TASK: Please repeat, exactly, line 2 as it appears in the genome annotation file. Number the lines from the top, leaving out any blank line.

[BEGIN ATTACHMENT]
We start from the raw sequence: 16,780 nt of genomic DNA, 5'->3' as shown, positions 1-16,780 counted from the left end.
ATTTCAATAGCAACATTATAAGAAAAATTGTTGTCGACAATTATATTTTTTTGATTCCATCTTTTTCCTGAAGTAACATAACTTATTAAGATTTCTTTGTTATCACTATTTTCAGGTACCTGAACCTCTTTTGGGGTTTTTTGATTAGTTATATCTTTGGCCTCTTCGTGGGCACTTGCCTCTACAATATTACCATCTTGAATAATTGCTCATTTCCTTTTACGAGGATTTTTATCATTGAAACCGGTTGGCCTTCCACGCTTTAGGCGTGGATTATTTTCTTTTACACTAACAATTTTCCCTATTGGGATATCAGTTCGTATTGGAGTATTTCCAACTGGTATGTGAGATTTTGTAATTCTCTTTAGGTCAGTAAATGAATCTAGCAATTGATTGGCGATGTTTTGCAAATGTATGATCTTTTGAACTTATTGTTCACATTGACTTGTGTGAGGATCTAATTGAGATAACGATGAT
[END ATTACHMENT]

ATTTCAATAGCAACATTATAAGAAAAATTGTTGTCGACAATTATATTTTTTTGATTCCATCTTTTTCCTGAAGTAACATAACTTATTAAGATTTCTTTGTTATCACTATTTTCAGGTACCTGAACCTCTTTTGGGGTTTTTTGATTAGTTATATCTTTGGCCTCTTCGTGGGCACTTGCCTCTACAATATTACCATCTTGAATAATTGCTCATTTCCTTTTACGAGGATTTTTATCATTGAAACCGGTTGGCCTTCCACGCTTTAGGCGTGGATTATTTTCTTTTACACTAACAATTTTCCCTATTGGGATATCAGTTCGTATTGGAGTATTTCCAACTGGTATGTGAGATTTTGTAATTCTCTTTAGGTCAGTAAATGAATCTAGCAATTGATTGGCGATGTTTTGCAAATGTATGATCTTTTGAACTTATTGTTCACATTGACTTGTGTGAGGATCTAATTGAGATAACGATGAT